The speaker was a young man who was illustrating his motivational speech with a story about his father. Because of his dad’s height he was able to reach up and save a toddler from a dangerous situation. The story fitted neatly into the theme of ‘use all of your attributes’.
The speaker was disappointed when he did not win the contest. “Why didn’t I win?” he asked. “My content was good, my voice was strong and I used the whole speaking area.”
He lost because he did not connect fully with the audience. He missed opportunities to bring his story to life and to make it feel important to his audience. He could have brought them closer so they felt the story rather than just hearing it.
He started the story be saying “My father was a tall man.” This is good insofar as it is relevant to the story. To have said ‘My dad was a rich man.’ would have been irrelevant here.
He could have said ‘My dad was six foot three inches tall’. This is better because it is more precise. But it could be better yet. Knowing a person’s height does not bring us close to them. Suppose he had said ‘He’s six foot three in his thick woolen work socks’. Now we’re closer to him. He could follow up with, ‘He was on his way to his job at the mill at six o’clock one winter morning when he saw…’
Now we feel for the man that cold morning. The speaker can add to the feeling by making a shivering gesture (which gives him something to do with his hands).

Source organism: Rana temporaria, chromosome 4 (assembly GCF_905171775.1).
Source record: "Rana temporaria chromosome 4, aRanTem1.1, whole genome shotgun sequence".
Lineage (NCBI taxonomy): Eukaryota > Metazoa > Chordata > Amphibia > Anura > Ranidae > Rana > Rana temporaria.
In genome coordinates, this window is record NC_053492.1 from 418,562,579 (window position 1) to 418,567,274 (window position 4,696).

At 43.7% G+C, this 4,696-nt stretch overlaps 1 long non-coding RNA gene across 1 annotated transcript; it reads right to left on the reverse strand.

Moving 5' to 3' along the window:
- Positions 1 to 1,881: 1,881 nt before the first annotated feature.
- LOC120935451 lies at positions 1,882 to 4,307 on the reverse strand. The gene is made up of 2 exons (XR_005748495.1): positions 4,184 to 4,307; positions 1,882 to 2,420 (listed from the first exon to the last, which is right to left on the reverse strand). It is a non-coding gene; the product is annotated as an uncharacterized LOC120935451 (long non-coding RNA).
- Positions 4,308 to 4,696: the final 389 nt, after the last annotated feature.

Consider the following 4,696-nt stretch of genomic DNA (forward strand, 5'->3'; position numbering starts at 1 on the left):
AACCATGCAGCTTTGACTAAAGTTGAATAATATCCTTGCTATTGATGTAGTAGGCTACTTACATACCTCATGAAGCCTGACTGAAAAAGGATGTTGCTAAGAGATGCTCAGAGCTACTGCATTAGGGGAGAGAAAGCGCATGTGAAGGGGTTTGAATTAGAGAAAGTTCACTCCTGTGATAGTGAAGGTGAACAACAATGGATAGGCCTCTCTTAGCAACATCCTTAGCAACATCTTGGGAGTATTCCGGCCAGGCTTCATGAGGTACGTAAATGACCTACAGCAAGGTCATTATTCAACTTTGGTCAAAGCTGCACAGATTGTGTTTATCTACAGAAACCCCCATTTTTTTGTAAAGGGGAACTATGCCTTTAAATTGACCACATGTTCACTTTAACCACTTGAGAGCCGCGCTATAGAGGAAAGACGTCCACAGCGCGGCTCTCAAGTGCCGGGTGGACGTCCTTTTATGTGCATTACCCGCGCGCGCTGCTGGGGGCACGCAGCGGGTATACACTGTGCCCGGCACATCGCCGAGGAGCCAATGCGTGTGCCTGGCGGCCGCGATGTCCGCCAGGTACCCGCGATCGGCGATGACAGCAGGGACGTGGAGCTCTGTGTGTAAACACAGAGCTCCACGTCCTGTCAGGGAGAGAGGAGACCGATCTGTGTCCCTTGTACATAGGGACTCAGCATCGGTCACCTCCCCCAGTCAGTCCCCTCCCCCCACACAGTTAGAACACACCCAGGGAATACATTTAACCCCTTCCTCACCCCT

If all he says is ‘He was tall’ or ‘He was six foot three” then the speaker has left himself out on a limb. He needs to add something. ‘He was tall and he walked with a limp.’ Is that relevant?
‘He was tall and he worked in the mill.’ That’s relevant but something of a non sequitur and not very interesting.
As the hero of this story the dad needs to come alive to the audience. Telling the facts is nowhere near enough, they have to feel for him. ‘My dad had worked at the mill for many years’ becomes ‘My dad had got up at five o’clock every morning since he left school to make sure the saws were sharp and there were no power glitches so that the day shift could get right to work.’
Now you have a working man who takes his responsibilities seriously. He’s someone others can connect to. They can feel slightly invested in him.
Saying that he is tall, or six foot three, tells only fact – it does not reveal personhood. The audience wonders ‘Who is the person behind this fact?’ The words you choose should reveal the person behind the fact. You can take this any way you want that will serve your story and reveal the person and perhaps his relationships.
“My dad was six foot three. He towers over my mom but there’s never any doubt about who rules the household. He takes his shoes off, he mows the lawn, he walks our dog, as directed by her.”
“My dad is way taller than I am but you wouldn’t know it because he hunches his shoulders so much. I think it’s because my grandpa used to give him a bad time about being tall – no-one else in the family was tall – and it still bothers him.”
You can use a simple descriptor to build character for your speech story. Don’t pass up the opportunity to reveal the person beneath the description.